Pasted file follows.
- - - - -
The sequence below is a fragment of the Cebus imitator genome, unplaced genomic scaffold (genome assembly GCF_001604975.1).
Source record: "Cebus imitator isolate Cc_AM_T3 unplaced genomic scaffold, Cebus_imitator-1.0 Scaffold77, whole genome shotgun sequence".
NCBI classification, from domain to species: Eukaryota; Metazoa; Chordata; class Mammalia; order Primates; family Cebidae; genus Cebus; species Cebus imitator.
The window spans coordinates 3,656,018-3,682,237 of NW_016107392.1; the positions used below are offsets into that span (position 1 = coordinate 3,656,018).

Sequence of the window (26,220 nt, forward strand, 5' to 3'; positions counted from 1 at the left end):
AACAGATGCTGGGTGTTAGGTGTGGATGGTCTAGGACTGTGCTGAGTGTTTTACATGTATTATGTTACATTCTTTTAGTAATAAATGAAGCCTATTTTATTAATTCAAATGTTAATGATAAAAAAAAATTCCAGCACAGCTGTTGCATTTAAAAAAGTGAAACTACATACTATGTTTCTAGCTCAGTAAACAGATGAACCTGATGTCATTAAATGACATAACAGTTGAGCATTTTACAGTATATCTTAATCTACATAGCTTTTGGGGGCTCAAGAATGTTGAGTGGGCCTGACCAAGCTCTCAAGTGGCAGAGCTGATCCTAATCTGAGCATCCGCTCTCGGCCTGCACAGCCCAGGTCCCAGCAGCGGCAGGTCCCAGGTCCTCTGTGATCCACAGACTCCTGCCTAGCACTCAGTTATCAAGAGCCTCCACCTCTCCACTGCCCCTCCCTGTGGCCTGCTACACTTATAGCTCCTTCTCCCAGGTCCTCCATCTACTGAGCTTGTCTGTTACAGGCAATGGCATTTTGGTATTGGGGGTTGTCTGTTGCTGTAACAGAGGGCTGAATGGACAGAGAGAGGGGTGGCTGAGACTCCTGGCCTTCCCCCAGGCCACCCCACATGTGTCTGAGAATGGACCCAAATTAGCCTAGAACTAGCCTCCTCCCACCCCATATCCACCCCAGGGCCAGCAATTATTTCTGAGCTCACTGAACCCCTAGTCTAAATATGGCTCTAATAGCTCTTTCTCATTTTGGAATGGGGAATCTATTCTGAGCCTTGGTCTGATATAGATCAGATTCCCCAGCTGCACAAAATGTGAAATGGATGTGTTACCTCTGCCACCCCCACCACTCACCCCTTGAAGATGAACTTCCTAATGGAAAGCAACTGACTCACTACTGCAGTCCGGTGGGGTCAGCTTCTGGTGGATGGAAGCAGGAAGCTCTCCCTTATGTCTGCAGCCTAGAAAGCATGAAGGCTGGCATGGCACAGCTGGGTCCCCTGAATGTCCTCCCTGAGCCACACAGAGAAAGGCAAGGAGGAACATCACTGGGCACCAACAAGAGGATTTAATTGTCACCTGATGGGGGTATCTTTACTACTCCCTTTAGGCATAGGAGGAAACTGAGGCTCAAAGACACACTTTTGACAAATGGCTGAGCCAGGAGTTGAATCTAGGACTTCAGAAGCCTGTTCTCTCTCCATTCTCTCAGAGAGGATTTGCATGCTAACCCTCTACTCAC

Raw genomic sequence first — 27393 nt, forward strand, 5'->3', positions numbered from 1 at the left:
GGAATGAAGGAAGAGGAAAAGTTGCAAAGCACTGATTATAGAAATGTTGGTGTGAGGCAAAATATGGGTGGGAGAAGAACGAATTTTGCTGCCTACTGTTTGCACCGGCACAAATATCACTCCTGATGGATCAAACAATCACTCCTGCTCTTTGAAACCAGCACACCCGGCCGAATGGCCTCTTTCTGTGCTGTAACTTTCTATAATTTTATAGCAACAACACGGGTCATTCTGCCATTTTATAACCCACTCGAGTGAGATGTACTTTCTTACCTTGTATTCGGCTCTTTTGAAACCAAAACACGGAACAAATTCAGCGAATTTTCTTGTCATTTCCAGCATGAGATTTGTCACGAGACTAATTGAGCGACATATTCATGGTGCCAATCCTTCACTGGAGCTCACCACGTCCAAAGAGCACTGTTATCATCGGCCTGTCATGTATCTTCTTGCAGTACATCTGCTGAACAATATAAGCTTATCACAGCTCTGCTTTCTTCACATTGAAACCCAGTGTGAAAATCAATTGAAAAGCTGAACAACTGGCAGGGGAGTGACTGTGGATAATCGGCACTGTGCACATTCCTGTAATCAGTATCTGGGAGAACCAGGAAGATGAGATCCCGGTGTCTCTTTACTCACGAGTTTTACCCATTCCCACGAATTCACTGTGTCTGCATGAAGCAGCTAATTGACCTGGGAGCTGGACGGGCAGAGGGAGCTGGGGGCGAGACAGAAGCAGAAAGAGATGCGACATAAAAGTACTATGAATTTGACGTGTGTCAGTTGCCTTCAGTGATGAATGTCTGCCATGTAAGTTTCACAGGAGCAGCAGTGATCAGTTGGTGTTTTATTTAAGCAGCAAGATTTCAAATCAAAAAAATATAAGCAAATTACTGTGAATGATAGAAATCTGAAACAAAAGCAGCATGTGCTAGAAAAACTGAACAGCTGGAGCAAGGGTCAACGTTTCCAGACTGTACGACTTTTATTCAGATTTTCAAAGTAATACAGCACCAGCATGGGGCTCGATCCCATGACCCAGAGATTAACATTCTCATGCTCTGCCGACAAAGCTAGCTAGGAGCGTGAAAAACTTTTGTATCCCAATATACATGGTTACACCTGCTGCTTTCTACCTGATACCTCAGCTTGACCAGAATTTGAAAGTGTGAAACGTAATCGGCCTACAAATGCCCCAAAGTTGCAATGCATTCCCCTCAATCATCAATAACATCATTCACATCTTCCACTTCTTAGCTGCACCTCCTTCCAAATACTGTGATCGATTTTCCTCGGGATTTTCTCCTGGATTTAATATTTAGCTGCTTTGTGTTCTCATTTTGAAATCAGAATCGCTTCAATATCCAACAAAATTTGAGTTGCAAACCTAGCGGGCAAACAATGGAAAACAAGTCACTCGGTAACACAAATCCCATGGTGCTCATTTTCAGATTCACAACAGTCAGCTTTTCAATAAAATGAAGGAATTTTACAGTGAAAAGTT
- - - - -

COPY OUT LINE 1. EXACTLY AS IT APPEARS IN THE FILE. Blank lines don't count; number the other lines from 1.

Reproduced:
The sequence below is a fragment of the Cebus imitator genome, unplaced genomic scaffold (genome assembly GCF_001604975.1).